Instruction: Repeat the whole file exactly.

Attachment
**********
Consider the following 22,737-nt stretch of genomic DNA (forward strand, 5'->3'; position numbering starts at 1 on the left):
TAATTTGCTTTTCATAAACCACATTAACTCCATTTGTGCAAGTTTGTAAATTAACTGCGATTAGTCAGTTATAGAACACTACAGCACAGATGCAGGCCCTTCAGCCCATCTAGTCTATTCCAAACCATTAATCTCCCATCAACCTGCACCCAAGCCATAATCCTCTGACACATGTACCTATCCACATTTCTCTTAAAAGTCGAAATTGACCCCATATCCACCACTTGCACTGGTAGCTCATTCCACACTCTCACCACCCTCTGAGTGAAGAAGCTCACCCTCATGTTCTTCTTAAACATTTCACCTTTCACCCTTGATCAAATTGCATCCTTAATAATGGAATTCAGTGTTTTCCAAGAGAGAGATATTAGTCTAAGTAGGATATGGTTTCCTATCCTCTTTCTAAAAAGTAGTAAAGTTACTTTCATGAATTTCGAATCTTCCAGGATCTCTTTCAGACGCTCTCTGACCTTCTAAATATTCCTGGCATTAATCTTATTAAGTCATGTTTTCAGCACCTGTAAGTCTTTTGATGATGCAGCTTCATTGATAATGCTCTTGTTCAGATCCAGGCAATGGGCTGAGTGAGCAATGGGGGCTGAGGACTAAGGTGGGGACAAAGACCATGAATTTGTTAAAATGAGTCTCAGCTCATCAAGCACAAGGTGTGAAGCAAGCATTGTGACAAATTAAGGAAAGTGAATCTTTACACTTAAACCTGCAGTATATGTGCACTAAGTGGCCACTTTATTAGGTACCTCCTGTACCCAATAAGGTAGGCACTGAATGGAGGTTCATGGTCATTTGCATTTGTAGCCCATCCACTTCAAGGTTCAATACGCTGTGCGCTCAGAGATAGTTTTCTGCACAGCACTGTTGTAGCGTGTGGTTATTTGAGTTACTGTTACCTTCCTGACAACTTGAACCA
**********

Consider the following 22,737-nt stretch of genomic DNA (forward strand, 5'->3'; position numbering starts at 1 on the left):
TAATTTGCTTTTCATAAACCACATTAACTCCATTTGTGCAAGTTTGTAAATTAACTGCGATTAGTCAGTTATAGAACACTACAGCACAGATGCAGGCCCTTCAGCCCATCTAGTCTATTCCAAACCATTAATCTCCCATCAACCTGCACCCAAGCCATAATCCTCTGACACATGTACCTATCCACATTTCTCTTAAAAGTCGAAATTGACCCCATATCCACCACTTGCACTGGTAGCTCATTCCACACTCTCACCACCCTCTGAGTGAAGAAGCTCACCCTCATGTTCTTCTTAAACATTTCACCTTTCACCCTTGATCAAATTGCATCCTTAATAATGGAATTCAGTGTTTTCCAAGAGAGAGATATTAGTCTAAGTAGGATATGGTTTCCTATCCTCTTTCTAAAAAGTAGTAAAGTTACTTTCATGAATTTCGAATCTTCCAGGATCTCTTTCAGACGCTCTCTGACCTTCTAAATATTCCTGGCATTAATCTTATTAAGTCATGTTTTCAGCACCTGTAAGTCTTTTGATGATGCAGCTTCATTGATAATGCTCTTGTTCAGATCCAGGCAATGGGCTGAGTGAGCAATGGGGGCTGAGGACTAAGGTGGGGACAAAGACCATGAATTTGTTAAAATGAGTCTCAGCTCATCAAGCACAAGGTGTGAAGCAAGCATTGTGACAAATTAAGGAAAGTGAATCTTTACACTTAAACCTGCAGTATATGTGCACTAAGTGGCCACTTTATTAGGTACCTCCTGTACCCAATAAGGTAGGCACTGAATGGAGGTTCATGGTCATTTGCATTTGTAGCCCATCCACTTCAAGGTTCAATACGCTGTGCGCTCAGAGATAGTTTTCTGCACAGCACTGTTGTAGCGTGTGGTTATTTGAGTTACTGTTACCTTCCTGACAACTTGAACCA